When a proponent of Free Trade tells you that it actually benefits America, ask them "Show me the numbers. Where exactly are those wonderful jobs that Americans are going to do in a de-industrialized country? Show me in the governments own Labor Statistics."

In an October column he adds that the good jobs that Americans usually come back to after a slump is over are no longer there. American corporations are taking advantage of this downturn to permanently lay off even more American and then quietly transfer those exact jobs overseas. Hard times are ahead for America.

We (as a nation) are about to drive off a cliff. Our political, business and academic leadership is either in denial or urging us to go along this road even faster. A major course change is clearly needed and the American people are waking up to it at last.

Here is a book that can give them some of the intellectual ammunition needed to fight off the entrenched special interests.
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68 of 71 people found the following review helpful
4.0 out of 5 stars Good Material, but Dated -, March 5, 2010
This review is from: How the Economy Was Lost: The War of the Worlds (Paperback)
Roberts' "How The Economy Was Lost" is a collection of short, sensible columns on the American economy - most previously posted on '[...].' The material is well-written, free of jargon, and backed by credible data. It's only shortcoming is that material written as long as five years ago, in this case, quickly becomes vulnerable to charges of 'dated.' Thus, readers impressed with the author's logic have to laboriously update and re-document Roberts' data. Nonetheless, the newly-released book is well worth reading - his conclusions are probably still valid, and his documentation of errors in others' analyses helps readers see how economic data are often misinterpreted.

Roberts' overall thesis is that free market zealots have already hollowed-out America's former middle-class manufacturing sector, and have begun doing the same with our service sector. Results include rising personal credit-card and home-equity loan debt, a federal deficit and unfunded liabilities totaling nearly $60 trillion, and trillions more in accumulative trade deficits. Manufacturing job losses total (when written) about 4 million, a University of California study estimates 14 million service jobs will follow, and Alan Blinder (former Federal Reserve Vice-Chairman) estimates that 40-50 million jobs are vulnerable. McDonald's drive-thru order-taking as already occurred. Obviously, none of this bodes well for tax revenues, long-term trends in real-incomes or home values.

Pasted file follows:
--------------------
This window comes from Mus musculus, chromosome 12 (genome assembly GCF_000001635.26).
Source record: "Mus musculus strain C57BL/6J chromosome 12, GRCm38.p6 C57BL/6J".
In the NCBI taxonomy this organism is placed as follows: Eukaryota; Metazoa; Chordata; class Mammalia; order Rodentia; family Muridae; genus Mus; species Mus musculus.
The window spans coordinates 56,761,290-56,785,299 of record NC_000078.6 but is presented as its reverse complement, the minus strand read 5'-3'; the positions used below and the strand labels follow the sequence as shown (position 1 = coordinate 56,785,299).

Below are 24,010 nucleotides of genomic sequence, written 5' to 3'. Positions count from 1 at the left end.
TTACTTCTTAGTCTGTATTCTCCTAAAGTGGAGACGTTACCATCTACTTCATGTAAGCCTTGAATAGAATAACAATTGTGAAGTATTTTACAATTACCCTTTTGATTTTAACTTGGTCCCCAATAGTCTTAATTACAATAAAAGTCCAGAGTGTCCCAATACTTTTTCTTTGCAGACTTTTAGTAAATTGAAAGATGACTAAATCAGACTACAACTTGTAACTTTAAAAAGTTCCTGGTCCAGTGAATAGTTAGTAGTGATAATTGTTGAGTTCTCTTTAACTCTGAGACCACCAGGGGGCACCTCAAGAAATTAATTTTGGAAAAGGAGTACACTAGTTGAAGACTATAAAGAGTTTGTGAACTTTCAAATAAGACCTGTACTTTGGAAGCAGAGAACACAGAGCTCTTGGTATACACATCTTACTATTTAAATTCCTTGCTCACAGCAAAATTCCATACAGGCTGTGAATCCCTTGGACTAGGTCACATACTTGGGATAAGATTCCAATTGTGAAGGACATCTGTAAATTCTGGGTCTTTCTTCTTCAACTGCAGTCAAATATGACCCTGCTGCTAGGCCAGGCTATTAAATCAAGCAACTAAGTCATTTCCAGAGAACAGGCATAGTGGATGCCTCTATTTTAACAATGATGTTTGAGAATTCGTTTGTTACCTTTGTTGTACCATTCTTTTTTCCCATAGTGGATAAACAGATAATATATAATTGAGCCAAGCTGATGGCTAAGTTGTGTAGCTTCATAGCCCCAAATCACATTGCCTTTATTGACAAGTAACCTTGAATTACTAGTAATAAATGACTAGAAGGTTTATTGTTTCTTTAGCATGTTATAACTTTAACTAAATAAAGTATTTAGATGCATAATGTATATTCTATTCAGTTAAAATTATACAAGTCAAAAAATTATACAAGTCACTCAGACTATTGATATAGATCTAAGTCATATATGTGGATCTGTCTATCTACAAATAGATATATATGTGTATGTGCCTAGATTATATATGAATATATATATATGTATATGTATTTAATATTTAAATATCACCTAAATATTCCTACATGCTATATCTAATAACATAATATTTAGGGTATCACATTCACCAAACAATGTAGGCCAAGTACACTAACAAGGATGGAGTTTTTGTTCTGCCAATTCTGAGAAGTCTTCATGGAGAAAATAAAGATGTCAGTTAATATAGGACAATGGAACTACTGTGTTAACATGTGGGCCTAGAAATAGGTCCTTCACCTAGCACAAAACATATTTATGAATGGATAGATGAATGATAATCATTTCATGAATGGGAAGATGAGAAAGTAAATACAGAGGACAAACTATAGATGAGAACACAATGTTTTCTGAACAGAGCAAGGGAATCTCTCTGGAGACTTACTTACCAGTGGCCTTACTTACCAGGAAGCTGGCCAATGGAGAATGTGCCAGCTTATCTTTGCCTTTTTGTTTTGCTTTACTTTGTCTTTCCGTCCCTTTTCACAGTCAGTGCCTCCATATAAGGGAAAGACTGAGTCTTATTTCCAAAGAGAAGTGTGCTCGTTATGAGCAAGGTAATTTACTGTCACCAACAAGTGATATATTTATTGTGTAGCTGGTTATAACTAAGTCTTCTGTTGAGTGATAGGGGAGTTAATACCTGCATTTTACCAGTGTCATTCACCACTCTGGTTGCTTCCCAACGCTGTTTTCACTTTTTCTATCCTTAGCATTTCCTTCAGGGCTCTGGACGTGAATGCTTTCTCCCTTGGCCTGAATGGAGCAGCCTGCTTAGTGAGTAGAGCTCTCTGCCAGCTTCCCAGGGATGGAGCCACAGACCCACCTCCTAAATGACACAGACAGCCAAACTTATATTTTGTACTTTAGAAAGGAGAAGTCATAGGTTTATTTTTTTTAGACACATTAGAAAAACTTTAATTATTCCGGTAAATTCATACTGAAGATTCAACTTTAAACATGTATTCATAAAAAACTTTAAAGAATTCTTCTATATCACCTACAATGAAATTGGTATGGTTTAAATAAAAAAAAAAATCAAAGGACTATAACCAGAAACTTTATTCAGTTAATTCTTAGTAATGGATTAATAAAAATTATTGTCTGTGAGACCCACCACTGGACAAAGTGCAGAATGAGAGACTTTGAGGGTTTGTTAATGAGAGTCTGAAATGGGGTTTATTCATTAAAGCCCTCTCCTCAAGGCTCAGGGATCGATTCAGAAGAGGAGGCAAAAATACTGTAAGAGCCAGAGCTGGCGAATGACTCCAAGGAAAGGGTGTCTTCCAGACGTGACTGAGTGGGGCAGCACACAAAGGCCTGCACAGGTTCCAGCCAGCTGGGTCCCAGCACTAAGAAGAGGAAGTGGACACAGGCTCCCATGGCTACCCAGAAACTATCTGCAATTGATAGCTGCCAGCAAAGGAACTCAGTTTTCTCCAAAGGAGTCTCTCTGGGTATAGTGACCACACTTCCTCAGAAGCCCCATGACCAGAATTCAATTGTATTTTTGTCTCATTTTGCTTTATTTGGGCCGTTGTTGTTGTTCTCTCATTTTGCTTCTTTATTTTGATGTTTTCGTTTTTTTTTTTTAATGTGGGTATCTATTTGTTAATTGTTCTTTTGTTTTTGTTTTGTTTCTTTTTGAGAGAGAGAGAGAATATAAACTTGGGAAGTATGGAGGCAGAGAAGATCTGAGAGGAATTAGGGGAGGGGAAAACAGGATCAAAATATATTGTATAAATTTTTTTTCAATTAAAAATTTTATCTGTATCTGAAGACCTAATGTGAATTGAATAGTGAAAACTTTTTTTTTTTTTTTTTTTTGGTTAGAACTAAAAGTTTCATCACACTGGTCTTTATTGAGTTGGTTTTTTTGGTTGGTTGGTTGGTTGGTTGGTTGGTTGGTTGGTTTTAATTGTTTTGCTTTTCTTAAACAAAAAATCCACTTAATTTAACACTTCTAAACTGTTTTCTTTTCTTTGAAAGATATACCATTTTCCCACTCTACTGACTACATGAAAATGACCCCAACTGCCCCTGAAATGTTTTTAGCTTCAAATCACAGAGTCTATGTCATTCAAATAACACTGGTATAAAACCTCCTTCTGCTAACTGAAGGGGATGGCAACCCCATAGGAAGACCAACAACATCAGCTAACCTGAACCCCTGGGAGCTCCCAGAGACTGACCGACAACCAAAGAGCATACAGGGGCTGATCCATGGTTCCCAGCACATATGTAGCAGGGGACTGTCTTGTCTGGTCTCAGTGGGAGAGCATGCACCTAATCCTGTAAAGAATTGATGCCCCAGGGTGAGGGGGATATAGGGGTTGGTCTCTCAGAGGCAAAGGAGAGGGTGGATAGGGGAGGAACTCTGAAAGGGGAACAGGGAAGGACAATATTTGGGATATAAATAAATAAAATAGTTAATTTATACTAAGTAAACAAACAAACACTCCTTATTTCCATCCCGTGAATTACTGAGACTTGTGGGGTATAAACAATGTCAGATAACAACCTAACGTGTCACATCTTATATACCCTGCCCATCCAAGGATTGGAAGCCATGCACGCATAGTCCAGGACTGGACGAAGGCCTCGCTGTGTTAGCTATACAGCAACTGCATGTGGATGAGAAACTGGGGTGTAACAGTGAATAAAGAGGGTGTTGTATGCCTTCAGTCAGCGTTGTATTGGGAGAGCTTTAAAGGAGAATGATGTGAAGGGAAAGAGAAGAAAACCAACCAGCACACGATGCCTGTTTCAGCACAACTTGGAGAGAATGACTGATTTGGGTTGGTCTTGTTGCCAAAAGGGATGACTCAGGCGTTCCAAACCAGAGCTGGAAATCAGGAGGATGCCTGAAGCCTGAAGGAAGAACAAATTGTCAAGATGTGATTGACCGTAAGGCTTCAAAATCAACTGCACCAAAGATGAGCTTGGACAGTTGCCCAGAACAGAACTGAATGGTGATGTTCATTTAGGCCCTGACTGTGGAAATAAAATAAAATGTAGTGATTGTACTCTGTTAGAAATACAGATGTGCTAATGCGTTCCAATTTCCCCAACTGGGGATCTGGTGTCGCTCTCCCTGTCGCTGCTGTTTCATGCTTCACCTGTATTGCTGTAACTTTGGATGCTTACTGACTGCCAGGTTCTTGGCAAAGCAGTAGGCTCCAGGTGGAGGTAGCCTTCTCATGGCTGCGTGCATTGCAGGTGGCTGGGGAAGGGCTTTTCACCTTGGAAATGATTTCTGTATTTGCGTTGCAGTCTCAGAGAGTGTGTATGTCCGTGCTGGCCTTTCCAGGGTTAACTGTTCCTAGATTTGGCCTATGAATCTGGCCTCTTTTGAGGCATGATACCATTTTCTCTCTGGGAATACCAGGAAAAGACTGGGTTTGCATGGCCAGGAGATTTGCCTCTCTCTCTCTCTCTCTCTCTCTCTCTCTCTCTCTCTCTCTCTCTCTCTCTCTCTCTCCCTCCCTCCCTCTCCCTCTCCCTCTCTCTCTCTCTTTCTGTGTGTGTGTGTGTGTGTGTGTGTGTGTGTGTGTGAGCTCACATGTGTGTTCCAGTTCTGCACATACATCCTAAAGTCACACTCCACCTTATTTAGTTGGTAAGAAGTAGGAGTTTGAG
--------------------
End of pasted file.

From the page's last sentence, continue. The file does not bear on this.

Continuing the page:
America's cherished 'upward mobility' is also fast fading. Roberts points out by outsourcing manufacturing jobs, we unwittingly largely eliminated the rationale for associated high-paying management, engineering, and R&D jobs.'The Boston Globe' reports that Indian PhD chemists work for one-fifth the pay of Americans, and are closer to the subject their work. 'Chemical and Engineering News' reported in its 11/6/06 issue that 8.7% of its U.S. members lacked a full-time job. (I know one - working part-time for H&R Block.)

Where did these attractive white-collar jobs go? Bangalore, in 2005 had over 150,000 software engineers - serving H-P, Boeing, Rolls-Royce, G.E., Google, Cisco, Intel, Sun, Motorola, Microsoft - all told, about 780 multinationals. Think these are all small potato operations - in 2009 G.E. opened a new in Bangalore to accommodate 2,000 new researchers; it now has 2,800 worldwide, including 1,900 in the U.S. Then there's Shanghai - new R&D centers for Motorola, G.E., Google, L'Oreal, Novartis, GlaxoSmithKline (will rank as one of its largest), Microsoft (6,000 staffers, added to its already 1,200), DuPont and Dow Chemical, Honeywell, and about 1,100 others. I could continue with Beijing, etc., but you already get the picture.

Good jobs that remain in the U.S. are increasingly filled with foreign workers brought in on work visas (463,000, as of 2002), while their employers claim a shortage of qualified U.S. workers. That claim, however, is belied by the frequent practice of having existing American employees train the lower-paid foreigners who take their jobs. (Why do the exiting Americans do it - not doing so results in no severance pay.) Roberts even cites examples where U.S. job advertisements explicitly ask for an H-1B or TN work visas. Meanwhile, starting salaries, adjusted for inflation, are declining in these same areas. Studies also show that those here on work visas are often illegally paid less than comparable Americans, and produce fewer patents.